Where necessary, R14, R15 and R16 may have additionally a functional group which is not reactive to an isocyanate group, such as ester group, urethane group, amide group, ureido group and unsaturated bond between carbons. Two or three of R13, R14, R15 and R16 may form a ring together.

Ar represents a trivalent aromatic hydrocarbon group which may have a substituent, and preferably an aromatic group having 6 to 15 carbon atoms.
OCN—R18—NCO  (X)
wherein R18 represents a bivalent aliphatic or aromatic hydrocarbon group which may have a substituent such as alkyl, alkenyl, aralkyl, aryl, alkoxy and halogeno group. Where necessary, R18 may have additionally a functional group which is not reactive to an isocyanate group, such as ester group, urethane group, amide group, ureido group and unsaturated bond between carbons.

The diol compound having a carboxyl group represented by the formula (V), (VI) or (VII) includes 3,5-dihydroxy benzoic acid, 2,2-bis(hydroxymethyl) propionic acid, 2,2-bis(2-hydroxyethyl) propionic acid, 2,2-bis(3-hydroxypropyl) propionic acid, bis(hydroxymethyl) acetic acid, bis(4-hydroxyphenyl) acetic acid, 4,4-bis(4-hydoxyphenyl) pentanoic acid, tartaric acid, N,N-bis(2-hydroxyethyl)-3-carboxy-propionamide, and the like.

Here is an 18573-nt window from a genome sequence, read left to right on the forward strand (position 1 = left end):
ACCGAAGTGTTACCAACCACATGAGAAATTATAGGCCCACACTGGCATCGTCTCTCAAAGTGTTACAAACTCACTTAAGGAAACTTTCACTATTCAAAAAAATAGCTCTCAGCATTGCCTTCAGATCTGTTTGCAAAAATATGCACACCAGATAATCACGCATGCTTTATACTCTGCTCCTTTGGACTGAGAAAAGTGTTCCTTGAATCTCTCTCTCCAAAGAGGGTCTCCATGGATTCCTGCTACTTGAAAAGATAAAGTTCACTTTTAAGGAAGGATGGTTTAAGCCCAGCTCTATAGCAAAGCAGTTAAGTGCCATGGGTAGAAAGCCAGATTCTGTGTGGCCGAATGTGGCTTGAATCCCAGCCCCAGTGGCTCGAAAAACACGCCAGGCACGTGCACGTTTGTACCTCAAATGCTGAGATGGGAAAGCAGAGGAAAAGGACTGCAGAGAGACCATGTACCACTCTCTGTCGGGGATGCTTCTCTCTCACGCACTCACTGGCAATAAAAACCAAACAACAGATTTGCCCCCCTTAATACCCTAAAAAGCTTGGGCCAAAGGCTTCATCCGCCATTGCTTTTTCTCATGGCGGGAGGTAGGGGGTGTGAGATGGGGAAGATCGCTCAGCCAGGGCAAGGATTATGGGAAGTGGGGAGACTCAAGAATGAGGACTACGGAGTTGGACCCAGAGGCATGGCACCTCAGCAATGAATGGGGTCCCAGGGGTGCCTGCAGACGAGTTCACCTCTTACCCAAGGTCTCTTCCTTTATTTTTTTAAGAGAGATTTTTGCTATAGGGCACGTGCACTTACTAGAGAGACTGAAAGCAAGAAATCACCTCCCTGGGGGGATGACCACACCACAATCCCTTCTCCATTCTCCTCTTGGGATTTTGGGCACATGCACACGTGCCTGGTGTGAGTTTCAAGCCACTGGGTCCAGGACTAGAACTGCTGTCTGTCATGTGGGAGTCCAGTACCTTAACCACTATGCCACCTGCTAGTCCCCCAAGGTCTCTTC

The alkali-soluble high molecular weight compound having a carboxyl group (b1-2) is preferably a reaction product wherein a diol compound represented the following general formula (VIII) or (IX) is combined.


wherein R17 each represents hydrogen atom or an alkyl group having 1 to 8 carbon atoms, n represents an integer of 2 or more. The alkyl group having 1 to 8 carbon atoms represented by R17 includes methyl, ethyl, isopropyl, n-butyl and isobutyl groups.

Specific examples of the diol represented by the formula (VIII) or (IX) are shown below, but the present invention is not restricted to these specific ones at all.